I’m from the Government, and I’m here to help.

Governments are, by their nature, dysfunctional. They suffer the same challenges any large organization has, except they don’t have any profit motivation to have workers go the extra mile to get things done. Case in point - the recent SBA EIDL Loans offered to US small businesses. Spoiler Alert - It’s a trap.

In early 2020, the COVID19 pandemic happened.  No one (as I write this) has explained where it came from with any form of validity.  But what it did was to kill masses of people, and leave cities, states and countries dumbfounded as to what to do about it.  Pandemics like this don’t happen everyday, and trying to go back in time and find anything of this magnitude was difficult.

Some compared it with the Spanish flu of 1918.  Some even went back to the Black Plague of the middle ages.  In reality, we didn’t know.  Was it just a bad flu?  Was it a death sentence?  Who knew.  But over time society started to grapple with it and try and work out how best to protect its citizens.  Meanwhile more got sick, hospitals overflowed, and more and more people died.

The problem was that while everyone was in shock, we had to shut down the entire country.  People were forced to shelter in place.  Quarantine, martial law, curfews, etc.   It felt like some military occupation and although a lot of good things came from this, including a chance for nature to thrive without us pesky humans beating it up all the time, or families were forced to actually spend time with each other, or workers were forced to be remote, avoid commutes and traffic congestion and not rely on their workplace as a social gathering, rather a place to get work done, in truth this was difficult for anyone to deal with.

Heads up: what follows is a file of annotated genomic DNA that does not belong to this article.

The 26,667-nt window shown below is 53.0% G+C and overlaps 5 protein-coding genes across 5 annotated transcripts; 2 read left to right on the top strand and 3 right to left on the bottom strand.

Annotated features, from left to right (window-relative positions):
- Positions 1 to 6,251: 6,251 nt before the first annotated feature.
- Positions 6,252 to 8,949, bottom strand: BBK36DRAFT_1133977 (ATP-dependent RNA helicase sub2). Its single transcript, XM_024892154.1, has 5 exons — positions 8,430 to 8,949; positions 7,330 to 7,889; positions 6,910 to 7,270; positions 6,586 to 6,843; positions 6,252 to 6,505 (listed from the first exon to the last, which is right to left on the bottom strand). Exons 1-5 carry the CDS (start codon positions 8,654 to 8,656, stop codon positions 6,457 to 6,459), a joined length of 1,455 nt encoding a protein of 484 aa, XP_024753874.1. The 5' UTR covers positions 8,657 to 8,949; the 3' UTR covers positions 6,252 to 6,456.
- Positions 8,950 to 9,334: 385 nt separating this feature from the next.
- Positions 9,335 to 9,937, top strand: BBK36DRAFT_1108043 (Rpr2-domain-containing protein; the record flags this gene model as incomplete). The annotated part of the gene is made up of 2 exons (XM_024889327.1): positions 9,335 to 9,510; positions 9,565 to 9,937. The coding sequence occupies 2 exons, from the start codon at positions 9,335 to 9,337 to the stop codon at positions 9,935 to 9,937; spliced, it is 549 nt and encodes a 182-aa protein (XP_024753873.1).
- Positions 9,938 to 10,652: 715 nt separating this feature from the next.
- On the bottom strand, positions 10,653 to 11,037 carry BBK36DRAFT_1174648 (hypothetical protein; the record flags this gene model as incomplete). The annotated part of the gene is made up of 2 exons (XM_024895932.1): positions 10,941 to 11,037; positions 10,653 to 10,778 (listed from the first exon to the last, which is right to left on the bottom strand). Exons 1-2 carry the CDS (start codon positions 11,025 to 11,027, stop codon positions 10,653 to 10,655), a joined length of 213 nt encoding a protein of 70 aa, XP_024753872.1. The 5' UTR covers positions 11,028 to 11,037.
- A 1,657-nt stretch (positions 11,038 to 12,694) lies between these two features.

Anger raged, frustration reached boiling points, no one could get a haircut for 12 weeks, forget going to the gym, etc.  

And the innocent victims in all of this were the very businesses that offered those services, and typically they were small businesses.

Government responds

Small businesses don’t have the resources that the large or corporation organizations have.  They don’t have deep pockets, they can’t raise capital like a big organization can.  And since they employ roughly 50% of the workforce, if they go down, the half of the employment goes with them.  This is an instant pathway to economic depression, and that worried the government, particularly in an election year.

So the federal government did what the federal government does.  They went to the central bankers and told them to print more money.  Lots of money.  They raised the national debt from $23T to $26T almost immediately with the blessing of congress who also wanted to be re-elected again.  And although only a small portion of that money was earmarked for small businesses, it was a good start.